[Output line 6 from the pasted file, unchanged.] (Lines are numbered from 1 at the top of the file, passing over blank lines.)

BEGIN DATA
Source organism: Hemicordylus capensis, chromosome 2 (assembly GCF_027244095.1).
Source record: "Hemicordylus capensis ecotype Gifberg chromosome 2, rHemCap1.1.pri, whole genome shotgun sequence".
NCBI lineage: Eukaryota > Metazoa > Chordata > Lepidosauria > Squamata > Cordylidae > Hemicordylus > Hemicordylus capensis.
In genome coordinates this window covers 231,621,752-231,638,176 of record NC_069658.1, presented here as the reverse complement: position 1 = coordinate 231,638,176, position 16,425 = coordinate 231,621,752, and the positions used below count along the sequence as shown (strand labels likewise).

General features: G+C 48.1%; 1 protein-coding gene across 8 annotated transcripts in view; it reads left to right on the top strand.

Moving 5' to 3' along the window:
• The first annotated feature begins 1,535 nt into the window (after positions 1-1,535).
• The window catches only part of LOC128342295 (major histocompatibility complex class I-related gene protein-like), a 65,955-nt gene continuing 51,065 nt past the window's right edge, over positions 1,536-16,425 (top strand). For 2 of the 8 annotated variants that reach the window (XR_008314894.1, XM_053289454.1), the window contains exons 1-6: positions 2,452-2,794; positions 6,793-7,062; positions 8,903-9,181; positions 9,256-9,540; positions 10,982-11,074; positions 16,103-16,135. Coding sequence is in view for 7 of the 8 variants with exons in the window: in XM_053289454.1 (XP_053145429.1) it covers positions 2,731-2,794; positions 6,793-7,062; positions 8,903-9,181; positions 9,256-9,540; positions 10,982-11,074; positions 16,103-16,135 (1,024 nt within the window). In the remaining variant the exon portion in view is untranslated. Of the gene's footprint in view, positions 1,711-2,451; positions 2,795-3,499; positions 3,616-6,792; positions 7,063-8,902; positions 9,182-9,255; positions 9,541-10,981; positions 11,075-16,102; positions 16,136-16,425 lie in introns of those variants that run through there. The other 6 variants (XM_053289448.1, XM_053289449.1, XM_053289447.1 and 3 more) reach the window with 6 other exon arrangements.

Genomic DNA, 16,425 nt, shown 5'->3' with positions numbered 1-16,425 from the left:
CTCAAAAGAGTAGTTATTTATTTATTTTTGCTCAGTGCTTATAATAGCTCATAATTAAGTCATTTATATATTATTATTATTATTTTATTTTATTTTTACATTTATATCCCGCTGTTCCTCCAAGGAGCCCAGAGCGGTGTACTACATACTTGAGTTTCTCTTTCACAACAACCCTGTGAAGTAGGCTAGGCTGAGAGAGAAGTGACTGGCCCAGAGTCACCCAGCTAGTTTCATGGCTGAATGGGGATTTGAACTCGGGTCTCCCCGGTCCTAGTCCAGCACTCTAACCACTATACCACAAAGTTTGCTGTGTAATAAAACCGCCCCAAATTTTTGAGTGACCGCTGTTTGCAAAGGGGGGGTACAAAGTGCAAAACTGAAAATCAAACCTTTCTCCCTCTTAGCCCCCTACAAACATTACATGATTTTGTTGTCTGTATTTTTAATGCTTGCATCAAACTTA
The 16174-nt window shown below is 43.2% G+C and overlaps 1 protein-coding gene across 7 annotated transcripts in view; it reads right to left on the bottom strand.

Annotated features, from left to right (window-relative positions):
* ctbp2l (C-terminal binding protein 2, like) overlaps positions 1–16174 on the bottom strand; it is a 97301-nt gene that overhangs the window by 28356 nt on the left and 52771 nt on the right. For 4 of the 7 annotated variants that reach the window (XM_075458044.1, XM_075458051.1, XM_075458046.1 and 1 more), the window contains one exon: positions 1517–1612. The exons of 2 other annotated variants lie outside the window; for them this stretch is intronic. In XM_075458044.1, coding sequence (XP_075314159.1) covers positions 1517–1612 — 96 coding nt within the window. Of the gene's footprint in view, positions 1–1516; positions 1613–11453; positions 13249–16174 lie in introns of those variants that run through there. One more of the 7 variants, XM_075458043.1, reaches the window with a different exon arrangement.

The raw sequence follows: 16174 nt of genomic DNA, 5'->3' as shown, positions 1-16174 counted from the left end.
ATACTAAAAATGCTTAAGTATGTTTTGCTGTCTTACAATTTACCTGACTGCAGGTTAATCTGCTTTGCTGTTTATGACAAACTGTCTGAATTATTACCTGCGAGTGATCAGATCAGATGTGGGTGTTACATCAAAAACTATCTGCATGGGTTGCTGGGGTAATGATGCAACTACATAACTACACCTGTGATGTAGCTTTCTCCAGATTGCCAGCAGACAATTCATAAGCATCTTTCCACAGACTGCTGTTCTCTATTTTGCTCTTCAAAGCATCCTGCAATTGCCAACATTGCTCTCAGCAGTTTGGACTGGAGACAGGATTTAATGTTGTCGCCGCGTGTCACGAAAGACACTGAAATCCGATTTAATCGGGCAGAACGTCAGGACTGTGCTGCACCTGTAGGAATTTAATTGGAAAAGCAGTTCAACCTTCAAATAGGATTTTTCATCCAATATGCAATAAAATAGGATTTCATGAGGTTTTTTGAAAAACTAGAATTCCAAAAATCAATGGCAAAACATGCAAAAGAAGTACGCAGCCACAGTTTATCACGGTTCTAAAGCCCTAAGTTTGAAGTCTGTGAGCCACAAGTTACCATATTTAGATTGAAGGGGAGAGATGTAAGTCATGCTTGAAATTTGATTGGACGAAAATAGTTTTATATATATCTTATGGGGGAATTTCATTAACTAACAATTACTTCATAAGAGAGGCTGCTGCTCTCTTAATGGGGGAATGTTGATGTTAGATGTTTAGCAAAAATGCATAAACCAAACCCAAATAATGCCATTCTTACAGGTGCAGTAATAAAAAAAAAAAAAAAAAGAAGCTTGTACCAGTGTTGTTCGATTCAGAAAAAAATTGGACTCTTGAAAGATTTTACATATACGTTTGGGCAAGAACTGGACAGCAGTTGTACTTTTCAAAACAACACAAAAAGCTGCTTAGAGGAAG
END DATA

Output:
Moving 5' to 3' along the window: